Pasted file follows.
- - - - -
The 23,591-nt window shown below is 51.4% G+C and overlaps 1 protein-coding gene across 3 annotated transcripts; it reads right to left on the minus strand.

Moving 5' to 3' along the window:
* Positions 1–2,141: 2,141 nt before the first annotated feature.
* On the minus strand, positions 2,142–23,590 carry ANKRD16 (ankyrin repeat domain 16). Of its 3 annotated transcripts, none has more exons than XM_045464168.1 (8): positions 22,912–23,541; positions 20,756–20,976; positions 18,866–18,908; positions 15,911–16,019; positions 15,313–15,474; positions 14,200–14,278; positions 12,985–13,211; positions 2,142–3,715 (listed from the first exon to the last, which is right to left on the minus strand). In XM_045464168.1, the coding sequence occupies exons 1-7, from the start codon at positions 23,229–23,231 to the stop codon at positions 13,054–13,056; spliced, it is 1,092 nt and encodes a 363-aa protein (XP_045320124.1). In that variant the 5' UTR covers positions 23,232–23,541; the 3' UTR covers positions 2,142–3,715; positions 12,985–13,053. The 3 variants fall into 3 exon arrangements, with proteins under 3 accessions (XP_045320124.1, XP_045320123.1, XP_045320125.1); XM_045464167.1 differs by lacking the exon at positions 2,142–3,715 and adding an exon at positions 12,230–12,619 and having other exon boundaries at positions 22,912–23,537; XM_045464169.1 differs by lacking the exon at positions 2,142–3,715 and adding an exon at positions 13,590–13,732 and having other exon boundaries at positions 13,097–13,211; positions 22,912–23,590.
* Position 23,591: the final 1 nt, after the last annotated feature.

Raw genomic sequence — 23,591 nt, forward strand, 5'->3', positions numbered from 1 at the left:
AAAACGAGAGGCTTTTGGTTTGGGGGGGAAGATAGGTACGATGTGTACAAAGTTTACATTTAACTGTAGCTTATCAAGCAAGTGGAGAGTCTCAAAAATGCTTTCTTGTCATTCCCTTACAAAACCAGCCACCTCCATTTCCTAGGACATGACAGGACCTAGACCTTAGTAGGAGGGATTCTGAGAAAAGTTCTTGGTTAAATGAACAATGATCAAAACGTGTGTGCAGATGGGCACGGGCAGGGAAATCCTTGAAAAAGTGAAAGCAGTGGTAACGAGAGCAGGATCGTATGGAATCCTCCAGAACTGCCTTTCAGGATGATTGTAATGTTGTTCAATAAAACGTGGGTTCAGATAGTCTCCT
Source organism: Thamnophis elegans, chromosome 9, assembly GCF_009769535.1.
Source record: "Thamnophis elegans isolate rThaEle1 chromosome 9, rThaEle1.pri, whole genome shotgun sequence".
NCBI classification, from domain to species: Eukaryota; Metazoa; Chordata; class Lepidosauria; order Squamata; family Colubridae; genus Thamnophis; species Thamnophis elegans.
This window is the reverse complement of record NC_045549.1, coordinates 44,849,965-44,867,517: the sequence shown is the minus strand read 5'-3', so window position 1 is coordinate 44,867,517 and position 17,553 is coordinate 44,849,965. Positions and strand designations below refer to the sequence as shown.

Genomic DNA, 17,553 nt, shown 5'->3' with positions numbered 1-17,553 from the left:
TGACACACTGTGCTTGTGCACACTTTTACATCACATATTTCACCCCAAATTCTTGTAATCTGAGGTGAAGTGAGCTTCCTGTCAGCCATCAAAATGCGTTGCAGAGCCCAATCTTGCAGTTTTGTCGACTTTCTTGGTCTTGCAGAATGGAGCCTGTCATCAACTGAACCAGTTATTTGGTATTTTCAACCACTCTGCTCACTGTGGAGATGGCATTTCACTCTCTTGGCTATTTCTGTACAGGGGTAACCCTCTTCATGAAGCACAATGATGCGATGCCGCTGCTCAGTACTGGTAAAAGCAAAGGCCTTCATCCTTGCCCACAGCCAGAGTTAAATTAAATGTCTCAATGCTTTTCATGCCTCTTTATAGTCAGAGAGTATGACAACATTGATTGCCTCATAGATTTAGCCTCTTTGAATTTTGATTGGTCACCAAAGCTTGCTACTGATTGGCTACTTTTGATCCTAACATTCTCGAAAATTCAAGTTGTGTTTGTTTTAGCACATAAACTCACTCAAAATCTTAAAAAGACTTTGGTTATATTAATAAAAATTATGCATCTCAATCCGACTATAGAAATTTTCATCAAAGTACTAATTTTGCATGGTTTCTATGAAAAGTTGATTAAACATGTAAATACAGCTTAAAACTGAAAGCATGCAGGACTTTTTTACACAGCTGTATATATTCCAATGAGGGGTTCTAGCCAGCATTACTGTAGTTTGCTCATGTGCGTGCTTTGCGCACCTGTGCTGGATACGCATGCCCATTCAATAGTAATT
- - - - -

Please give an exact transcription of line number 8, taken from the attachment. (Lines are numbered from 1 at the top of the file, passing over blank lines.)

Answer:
Source organism: Thamnophis elegans, chromosome 9, assembly GCF_009769535.1.